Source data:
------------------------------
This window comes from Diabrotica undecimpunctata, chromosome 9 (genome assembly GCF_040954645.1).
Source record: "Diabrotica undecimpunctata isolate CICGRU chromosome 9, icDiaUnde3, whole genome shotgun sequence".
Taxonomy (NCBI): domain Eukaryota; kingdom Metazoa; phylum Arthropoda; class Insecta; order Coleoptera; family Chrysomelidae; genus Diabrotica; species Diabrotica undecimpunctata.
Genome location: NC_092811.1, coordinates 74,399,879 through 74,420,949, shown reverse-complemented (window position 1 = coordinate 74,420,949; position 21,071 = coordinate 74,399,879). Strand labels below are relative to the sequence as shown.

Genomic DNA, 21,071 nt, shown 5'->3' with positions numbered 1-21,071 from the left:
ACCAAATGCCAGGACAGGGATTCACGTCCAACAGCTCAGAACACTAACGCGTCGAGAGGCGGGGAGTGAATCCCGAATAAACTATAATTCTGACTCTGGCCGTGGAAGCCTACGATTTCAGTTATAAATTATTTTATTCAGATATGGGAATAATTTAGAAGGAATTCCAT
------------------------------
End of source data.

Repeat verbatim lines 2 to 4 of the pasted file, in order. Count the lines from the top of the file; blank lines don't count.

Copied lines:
Source record: "Diabrotica undecimpunctata isolate CICGRU chromosome 9, icDiaUnde3, whole genome shotgun sequence".
Taxonomy (NCBI): domain Eukaryota; kingdom Metazoa; phylum Arthropoda; class Insecta; order Coleoptera; family Chrysomelidae; genus Diabrotica; species Diabrotica undecimpunctata.
Genome location: NC_092811.1, coordinates 74,399,879 through 74,420,949, shown reverse-complemented (window position 1 = coordinate 74,420,949; position 21,071 = coordinate 74,399,879). Strand labels below are relative to the sequence as shown.